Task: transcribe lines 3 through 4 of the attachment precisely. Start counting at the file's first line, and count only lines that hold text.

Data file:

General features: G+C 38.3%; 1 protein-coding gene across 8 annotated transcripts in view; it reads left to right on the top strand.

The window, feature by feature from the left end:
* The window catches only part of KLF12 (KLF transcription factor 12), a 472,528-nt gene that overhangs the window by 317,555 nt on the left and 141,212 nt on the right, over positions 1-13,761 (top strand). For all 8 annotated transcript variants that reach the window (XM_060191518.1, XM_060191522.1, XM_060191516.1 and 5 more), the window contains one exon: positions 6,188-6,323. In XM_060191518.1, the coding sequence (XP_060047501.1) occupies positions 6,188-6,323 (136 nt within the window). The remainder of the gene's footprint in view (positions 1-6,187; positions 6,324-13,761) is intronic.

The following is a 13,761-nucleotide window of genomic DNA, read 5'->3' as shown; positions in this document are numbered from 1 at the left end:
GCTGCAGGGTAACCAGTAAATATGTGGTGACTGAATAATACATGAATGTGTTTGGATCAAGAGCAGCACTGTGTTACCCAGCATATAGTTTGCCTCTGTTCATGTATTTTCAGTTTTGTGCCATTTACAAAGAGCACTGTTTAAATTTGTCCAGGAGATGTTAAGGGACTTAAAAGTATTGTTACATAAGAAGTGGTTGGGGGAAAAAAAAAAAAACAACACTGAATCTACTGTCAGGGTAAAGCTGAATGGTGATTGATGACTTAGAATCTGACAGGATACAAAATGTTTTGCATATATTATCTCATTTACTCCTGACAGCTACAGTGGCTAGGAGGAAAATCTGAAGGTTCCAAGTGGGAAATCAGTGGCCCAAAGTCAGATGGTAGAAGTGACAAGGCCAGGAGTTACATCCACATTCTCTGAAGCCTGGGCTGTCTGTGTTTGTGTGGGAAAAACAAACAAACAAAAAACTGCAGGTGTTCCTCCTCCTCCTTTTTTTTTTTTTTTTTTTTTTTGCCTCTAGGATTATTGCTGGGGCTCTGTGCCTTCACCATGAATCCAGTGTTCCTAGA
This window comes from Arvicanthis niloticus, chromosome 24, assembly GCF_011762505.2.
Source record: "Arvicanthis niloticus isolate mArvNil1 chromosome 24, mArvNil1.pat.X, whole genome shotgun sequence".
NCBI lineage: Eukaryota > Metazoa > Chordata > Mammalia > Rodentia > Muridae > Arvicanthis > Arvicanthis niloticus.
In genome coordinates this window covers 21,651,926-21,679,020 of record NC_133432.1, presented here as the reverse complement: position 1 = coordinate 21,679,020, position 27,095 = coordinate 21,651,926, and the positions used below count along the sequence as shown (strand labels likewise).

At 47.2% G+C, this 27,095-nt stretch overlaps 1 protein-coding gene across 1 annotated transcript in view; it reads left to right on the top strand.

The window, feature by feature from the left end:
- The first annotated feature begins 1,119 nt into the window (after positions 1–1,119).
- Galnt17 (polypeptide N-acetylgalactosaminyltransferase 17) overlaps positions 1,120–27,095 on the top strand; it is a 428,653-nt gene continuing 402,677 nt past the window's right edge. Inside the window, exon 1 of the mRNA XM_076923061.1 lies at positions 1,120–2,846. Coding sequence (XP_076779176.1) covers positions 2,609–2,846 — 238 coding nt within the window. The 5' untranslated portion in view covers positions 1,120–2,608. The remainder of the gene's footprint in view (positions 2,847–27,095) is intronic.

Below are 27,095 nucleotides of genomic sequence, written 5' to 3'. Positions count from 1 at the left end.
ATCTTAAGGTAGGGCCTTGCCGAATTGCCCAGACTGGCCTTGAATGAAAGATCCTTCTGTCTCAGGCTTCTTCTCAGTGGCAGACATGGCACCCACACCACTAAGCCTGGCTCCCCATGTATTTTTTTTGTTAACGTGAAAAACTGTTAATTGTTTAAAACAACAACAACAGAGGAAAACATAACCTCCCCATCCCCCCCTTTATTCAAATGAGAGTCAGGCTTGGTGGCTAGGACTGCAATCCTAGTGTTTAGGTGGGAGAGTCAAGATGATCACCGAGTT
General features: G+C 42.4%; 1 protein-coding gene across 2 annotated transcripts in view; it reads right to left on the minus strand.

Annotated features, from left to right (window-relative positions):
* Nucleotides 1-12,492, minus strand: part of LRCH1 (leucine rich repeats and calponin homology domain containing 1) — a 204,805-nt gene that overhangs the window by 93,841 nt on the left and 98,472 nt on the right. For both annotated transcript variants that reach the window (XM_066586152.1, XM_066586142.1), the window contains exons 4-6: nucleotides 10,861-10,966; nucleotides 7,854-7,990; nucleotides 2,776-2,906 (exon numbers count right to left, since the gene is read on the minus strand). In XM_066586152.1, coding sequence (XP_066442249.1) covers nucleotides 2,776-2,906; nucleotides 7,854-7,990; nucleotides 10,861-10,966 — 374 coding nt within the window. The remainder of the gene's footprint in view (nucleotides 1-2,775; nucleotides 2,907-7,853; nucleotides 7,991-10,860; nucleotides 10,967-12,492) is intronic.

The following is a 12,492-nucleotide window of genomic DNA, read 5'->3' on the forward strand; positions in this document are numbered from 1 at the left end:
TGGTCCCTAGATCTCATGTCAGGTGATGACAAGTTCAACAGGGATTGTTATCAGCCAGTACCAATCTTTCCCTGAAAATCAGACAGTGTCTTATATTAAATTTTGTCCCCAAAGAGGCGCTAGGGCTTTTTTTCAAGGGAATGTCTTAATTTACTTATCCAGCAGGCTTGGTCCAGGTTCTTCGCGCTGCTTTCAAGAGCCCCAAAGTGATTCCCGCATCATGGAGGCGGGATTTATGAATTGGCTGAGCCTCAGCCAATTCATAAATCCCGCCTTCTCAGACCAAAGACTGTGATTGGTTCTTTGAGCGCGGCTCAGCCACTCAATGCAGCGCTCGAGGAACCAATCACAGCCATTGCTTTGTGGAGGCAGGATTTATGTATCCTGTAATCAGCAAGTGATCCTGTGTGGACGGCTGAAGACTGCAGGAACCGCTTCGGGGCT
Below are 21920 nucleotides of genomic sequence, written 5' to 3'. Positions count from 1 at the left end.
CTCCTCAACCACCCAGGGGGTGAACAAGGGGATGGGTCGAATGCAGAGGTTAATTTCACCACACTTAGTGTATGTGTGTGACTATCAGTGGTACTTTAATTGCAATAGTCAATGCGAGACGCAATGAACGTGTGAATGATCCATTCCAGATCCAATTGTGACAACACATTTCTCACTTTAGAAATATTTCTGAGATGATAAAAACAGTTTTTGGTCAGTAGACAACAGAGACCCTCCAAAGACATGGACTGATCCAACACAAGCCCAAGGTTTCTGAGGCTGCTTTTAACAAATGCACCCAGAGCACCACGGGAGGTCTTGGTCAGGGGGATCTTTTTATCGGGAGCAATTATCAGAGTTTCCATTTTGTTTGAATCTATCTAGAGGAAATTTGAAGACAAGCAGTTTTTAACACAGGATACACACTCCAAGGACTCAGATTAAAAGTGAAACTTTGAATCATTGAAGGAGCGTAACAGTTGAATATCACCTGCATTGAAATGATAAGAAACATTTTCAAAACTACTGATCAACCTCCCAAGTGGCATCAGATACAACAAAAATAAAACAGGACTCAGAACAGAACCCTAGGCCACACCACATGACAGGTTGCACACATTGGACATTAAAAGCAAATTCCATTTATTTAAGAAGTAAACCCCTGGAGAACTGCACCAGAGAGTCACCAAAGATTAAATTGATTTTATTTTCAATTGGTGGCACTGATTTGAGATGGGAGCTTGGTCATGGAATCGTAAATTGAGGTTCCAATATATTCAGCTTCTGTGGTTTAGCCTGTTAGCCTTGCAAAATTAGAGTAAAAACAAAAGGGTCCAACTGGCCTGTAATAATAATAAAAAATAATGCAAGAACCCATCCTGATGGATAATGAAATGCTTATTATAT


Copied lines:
* The window catches only part of KLF12 (KLF transcription factor 12), a 472,528-nt gene that overhangs the window by 317,555 nt on the left and 141,212 nt on the right, over positions 1-13,761 (top strand). For all 8 annotated transcript variants that reach the window (XM_060191518.1, XM_060191522.1, XM_060191516.1 and 5 more), the window contains one exon: positions 6,188-6,323. In XM_060191518.1, the coding sequence (XP_060047501.1) occupies positions 6,188-6,323 (136 nt within the window). The remainder of the gene's footprint in view (positions 1-6,187; positions 6,324-13,761) is intronic.

The following is a 13,761-nucleotide window of genomic DNA, read 5'->3' as shown; positions in this document are numbered from 1 at the left end: